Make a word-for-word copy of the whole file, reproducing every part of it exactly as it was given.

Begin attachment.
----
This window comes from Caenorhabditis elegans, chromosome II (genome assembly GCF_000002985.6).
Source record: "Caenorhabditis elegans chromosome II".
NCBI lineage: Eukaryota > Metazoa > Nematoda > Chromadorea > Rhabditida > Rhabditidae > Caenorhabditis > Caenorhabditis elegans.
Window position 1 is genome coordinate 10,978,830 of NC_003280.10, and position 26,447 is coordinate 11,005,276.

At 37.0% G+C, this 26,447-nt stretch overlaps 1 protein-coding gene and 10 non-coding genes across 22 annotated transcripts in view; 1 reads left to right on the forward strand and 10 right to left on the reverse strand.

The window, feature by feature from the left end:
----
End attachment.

This window comes from Caenorhabditis elegans, chromosome II (genome assembly GCF_000002985.6).
Source record: "Caenorhabditis elegans chromosome II".
NCBI lineage: Eukaryota > Metazoa > Nematoda > Chromadorea > Rhabditida > Rhabditidae > Caenorhabditis > Caenorhabditis elegans.
Window position 1 is genome coordinate 10,978,830 of NC_003280.10, and position 26,447 is coordinate 11,005,276.

At 37.0% G+C, this 26,447-nt stretch overlaps 1 protein-coding gene and 10 non-coding genes across 22 annotated transcripts in view; 1 reads left to right on the forward strand and 10 right to left on the reverse strand.

The window, feature by feature from the left end: